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Masahiro Sugiyama1 2 3 Takafumi Uemura1 Shusuke Yoshimoto1 Mihoko Akiyama1 Masaya Kondo1 2 3 Teppei Araki1 2 Noda Yuki1 Tsuyoshi Sekitani1 2

1, The Institute of Scientific and Industrial Research (ISIR), Ibaraki, Osaka, Japan
2, Osaka University, Ibaraki, Osaka, Japan
3, Advanced Photonics and Biosensing Open Innovation Laboratory, National Institute of Advanced Industrial Science and Technology (AIST), Suita, Osaka, Japan

In this study, we have developed a noise reduction technique utilizing an ultraflexible and bio-conformable organic differential amplification circuit, which has a capability of amplifying differential input signal while suppressing common-mode noise. The organic circuit was fabricated on an ultraflexible 1-μm-thick parylene foil with p-channel organic thin-film transistors (OTFTs) and thin-film capacitors, and therefore, showing highly mechanical flexibility to attach onto a soft human skin surface. To demonstrate the feasibility of improving signal integrity for biosignal monitoring, we have recorded human electrocardiogram (ECG) signal. As a result, the input signal to noise ratio of -1.7 dB was improved to 20.6 dB utilizing the differential amplification circuit.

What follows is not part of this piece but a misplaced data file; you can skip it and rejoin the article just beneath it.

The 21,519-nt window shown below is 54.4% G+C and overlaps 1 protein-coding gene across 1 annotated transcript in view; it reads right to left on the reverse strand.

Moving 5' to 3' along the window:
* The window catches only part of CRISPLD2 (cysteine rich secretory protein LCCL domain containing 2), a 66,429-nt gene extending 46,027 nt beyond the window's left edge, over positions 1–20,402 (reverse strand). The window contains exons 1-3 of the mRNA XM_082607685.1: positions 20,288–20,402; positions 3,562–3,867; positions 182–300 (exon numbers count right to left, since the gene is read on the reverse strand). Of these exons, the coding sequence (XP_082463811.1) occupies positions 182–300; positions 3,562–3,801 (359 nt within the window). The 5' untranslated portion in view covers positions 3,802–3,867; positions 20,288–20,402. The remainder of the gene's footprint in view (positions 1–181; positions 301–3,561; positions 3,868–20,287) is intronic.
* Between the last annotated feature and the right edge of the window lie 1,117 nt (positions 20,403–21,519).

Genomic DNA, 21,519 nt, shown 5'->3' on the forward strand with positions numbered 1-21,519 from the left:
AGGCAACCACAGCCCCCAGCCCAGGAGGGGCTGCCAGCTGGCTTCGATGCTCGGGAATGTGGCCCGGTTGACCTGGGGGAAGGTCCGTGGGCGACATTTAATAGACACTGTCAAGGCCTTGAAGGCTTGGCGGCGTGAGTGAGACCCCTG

Flexible and wearable electronic system with OTFTs is expected to play an important role in realizing next-generation medical and healthcare devices because of their mechanical flexibility and lightweight properties for a curvilinear and soft human body. With bio-conformable electronic applications, various kinds of human activities can be monitored more continuously and imperceptibly. Moreover, an essential component for such flexible electronic sensor is a signal integrity (the quality of a recorded signal) to establish reliable medical applications. For monitoring electrical signals generated by human organs such as nerves, a heart, and a brain, signal monitoring with high signal integrity is necessary. However, it is still difficult because these biosignals are on the order of microvolts to millivolts, which can be easily disturbed by noise artifacts from surrounding environments. Therefore, we have developed a noise reduction technique utilizing an ultraflexible and bio-conformable organic differential amplification circuit. With a developed organic amplifier, a differential input signal of 10 mVpp sin-wave at 1 Hz was amplified to a 500 mVpp output signal, while a common-mode input signal of 100 mVpp sin-wave at 1 Hz was attenuated to a 25 mVpp output signal. These results mean the differential to the common-mode gain ratio of 200. To demonstrate the potential of improving signal integrity for biosignal monitoring, we have recorded human electrocardiogram (ECG) signal using the ultraflexible organic amplifier. As a result, 60 Hz harmonic noise, which was superimposed on input ECG signal obtained from human skin near a heart, was suppressed: the input signal to noise ratio of -1.7 dB was improved to 20.6 dB. Our flexible organic differential amplifier circuit will demonstrate the strategy for achieving high signal integrity, realized by simultaneous signal amplification and noise reduction at the end of signal collection point. This idea has relevance not only to biomedical electronics but also to many growing fields such as structural health monitoring and smart agricultures.

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